|Figure 1: CECT abdomen. (a) Coronal section showing mass in the mid-pole of the right kidney (red arrow). (b) Axial section showing the right bulky kidney with 5.7 × 2.9 cm wedge shaped hypodense, solid area in the mid-lower pole (red arrow)|
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|Figure 2: Renal biopsy. (a) A glomerulus showing circumferential cellular crescent (H&E, 400 × original magnification). (b) Epithelioid cell granuloma (black arrow) surrounded by inflammatory cells (H&E, 100 × original magnification)|
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|Figure 3: Ultrasound abdomen – showing complete resolution of the lesion in the right kidney after 12 months of treatment|
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| Discussion|| |
GPA is a multisystemic disorder involving almost all organs of the body; nevertheless, it can present as a disease limited solely to the kidneys and is termed as renal limited ANCA-vasculitis. Kidney involvement in the disease is typically severe, with characteristics of rapidly progressive renal disease. However, rarely GPA can present as renal infarction, papillary necrosis, or hydronephrosis due to ureteral stenosis.
This patient presented with a prolonged duration of fever without any localizing signs or symptoms, which delayed her diagnosis. Her incidental findings of renal lesion raised the suspicion of a renal mass. After the biopsy of the lesion, which yielded granulomatous interstitial nephritis, the etiology was unclear. The differential diagnosis of granulomatous kidney disease is broad, and the most common causes are sarcoidosis, drugs including antibiotics, diuretics, and infection, including tuberculosis. Considering her symptoms of prolonged fever, weight loss along with granuloma in the kidney, TB was a strong possibility which despite negative tissue stain, Mantoux test and negative urine for AFB, and GeneXpert was considered and she was treated for the same, however with little success.
GPA has been reported to present as solitary or multiple, bilateral, solid lesions in the kidney mimicking renal mass with or without other systemic involvement,,,,, although it rarely has been reported to present solely as a renal mass without any other systemic involvement.,,, In a similar case report by Nelson et al., they reported a case of a 66-year-old male with 2 months history of fever. He was incidentally found to have multiple solid renal lesions, which on histopathological examination revealed multiple noncaseating granulomas. There was no evidence of disease activity in other organs.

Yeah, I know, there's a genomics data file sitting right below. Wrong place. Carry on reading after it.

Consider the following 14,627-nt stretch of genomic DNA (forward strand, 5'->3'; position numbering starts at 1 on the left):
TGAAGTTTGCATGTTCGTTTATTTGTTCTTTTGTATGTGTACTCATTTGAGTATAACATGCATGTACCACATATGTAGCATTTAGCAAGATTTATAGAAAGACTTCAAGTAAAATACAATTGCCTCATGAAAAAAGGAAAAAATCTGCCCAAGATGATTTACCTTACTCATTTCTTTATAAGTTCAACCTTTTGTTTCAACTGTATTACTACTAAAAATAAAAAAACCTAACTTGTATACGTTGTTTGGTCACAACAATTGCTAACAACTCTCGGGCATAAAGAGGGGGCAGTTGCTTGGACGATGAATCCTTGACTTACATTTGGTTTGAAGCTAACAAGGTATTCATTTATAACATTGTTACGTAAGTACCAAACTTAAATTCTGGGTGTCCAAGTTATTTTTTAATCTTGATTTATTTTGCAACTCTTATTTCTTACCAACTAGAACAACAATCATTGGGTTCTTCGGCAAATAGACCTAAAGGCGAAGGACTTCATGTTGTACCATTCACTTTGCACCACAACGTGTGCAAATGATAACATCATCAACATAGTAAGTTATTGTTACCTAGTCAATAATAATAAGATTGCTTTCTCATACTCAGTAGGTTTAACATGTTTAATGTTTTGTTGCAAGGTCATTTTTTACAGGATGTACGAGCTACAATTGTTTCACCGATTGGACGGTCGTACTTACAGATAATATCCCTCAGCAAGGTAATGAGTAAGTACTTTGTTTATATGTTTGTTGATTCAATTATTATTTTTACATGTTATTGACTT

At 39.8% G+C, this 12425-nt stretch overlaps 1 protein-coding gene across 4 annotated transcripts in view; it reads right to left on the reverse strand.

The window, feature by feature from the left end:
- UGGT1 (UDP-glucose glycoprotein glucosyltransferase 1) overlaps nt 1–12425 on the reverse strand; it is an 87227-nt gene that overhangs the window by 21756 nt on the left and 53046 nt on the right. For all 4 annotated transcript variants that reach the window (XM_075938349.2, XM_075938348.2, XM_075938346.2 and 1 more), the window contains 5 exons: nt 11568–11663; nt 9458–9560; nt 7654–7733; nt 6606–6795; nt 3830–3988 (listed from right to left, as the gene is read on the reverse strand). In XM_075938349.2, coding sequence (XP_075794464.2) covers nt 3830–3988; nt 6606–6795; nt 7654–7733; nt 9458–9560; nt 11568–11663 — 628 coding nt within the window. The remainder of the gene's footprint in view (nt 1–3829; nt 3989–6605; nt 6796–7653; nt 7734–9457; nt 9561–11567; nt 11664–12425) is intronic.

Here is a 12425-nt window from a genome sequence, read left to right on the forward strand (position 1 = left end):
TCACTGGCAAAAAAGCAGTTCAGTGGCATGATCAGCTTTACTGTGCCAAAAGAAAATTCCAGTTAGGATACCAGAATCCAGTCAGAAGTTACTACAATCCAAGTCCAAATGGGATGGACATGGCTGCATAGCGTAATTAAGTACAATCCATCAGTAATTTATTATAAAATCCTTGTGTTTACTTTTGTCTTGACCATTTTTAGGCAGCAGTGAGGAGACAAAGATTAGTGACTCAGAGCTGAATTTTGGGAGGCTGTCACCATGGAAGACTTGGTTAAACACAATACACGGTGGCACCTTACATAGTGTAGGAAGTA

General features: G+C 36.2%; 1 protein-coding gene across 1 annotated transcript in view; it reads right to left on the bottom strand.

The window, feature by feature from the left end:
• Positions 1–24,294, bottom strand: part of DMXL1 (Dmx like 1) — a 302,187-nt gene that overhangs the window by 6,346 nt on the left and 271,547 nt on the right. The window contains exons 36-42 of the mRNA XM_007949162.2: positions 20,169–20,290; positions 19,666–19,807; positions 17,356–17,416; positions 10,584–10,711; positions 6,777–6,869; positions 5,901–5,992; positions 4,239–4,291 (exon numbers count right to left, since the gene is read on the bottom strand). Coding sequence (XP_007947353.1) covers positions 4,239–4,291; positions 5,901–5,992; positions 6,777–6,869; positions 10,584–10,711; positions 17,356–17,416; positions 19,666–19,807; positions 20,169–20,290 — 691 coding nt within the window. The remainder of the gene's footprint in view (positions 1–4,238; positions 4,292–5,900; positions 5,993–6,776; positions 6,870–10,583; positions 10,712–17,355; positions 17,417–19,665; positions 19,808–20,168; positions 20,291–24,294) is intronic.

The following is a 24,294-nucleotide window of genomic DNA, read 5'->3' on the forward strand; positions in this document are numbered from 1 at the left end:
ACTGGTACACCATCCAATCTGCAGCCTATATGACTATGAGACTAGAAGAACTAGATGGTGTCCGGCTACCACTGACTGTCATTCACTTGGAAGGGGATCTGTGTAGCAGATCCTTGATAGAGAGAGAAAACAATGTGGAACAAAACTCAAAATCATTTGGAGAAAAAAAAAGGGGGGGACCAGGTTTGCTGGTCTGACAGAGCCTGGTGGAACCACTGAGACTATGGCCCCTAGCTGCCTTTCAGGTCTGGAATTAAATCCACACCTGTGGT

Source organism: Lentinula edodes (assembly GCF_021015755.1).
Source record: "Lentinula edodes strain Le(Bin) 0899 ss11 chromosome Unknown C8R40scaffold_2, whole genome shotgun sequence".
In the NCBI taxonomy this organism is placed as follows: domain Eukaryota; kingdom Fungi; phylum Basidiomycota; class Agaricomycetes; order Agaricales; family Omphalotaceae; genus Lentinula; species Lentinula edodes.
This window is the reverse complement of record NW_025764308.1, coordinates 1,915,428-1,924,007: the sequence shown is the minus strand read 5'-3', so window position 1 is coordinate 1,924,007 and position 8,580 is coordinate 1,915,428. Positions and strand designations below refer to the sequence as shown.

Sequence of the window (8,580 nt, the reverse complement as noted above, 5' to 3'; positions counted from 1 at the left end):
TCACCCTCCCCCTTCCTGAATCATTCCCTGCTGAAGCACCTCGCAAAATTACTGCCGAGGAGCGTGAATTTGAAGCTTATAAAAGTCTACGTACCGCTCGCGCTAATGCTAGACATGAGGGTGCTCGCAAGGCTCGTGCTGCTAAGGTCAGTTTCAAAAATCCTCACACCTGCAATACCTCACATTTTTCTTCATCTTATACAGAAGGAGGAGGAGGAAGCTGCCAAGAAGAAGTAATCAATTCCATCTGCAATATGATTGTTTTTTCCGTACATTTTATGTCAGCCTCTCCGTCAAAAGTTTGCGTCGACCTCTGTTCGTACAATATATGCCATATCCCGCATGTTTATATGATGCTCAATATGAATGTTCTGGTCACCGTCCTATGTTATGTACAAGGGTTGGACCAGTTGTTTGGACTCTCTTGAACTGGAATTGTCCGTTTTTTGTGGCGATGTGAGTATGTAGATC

The prognosis of the kidney is good as compared to the crescentic vasculitis presentation with the treatment. In 15 cases reported so far, one case had progressed to ESRD as he refused the treatment, one case was lost to follow up after the initial presentation and returned with advanced renal failure, and one case expired due to massive pulmonary hemorrhage before starting the treatment.,, Even though, in cases where only the kidney is involved initially, without immunosuppression disease may progress and can involve other systems. In a report by smith et al., patient underwent total nephrectomy in view of renal mass, which was consistent with granulomas without any evidence of vasculitis. However, she relapsed with fever and blocked nose, which immediately responded to immunosuppression. Most case reports have used a combination of steroid and cyclophosphamide or methotrexate. Few studies have resorted to partial nephrectomy, although it was done in suspicion of a tumor, later started on treatment once the diagnosis was made on histopathology. The treatment of choice in this rare presentation is difficult to ascertain, but we suggest that the addition of cyclophosphamide or methotrexate with steroid is ideal than the only steroid as it was seen in the case reported by Nelson et al., where the patient had relapsed initially when discharged on steroids and later tapered off. We preferred methotrexate over cyclophosphamide in the present case, as it was a non-organ threatening presentation.
We suggest that GPA should be among the working diagnosis of clinician while evaluating the renal mass-like lesion or granulomatous inflammation, where the cause is not evident. Extrarenal symptoms should be looked for subtle signs as in this case since renal symptoms and renal function with urine examination may be normal, as seen in most of the case reports. Noninvasive tests of ANCA vasculitis should be included in work up. Renal biopsy of suspected lesions should be done before any radical surgical procedure. It is essential to recognize this rare presentation of the GPA as it responds completely to the treatment with an excellent prognosis.
In conclusion, GPA as renal mass is rare but known presentation of this disease. Its recognition in early stage and prompt treatment can prevent progression of the disease.
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Conflicts of interest
There are no conflicts of interest.
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[Figure 1], [Figure 2], [Figure 3]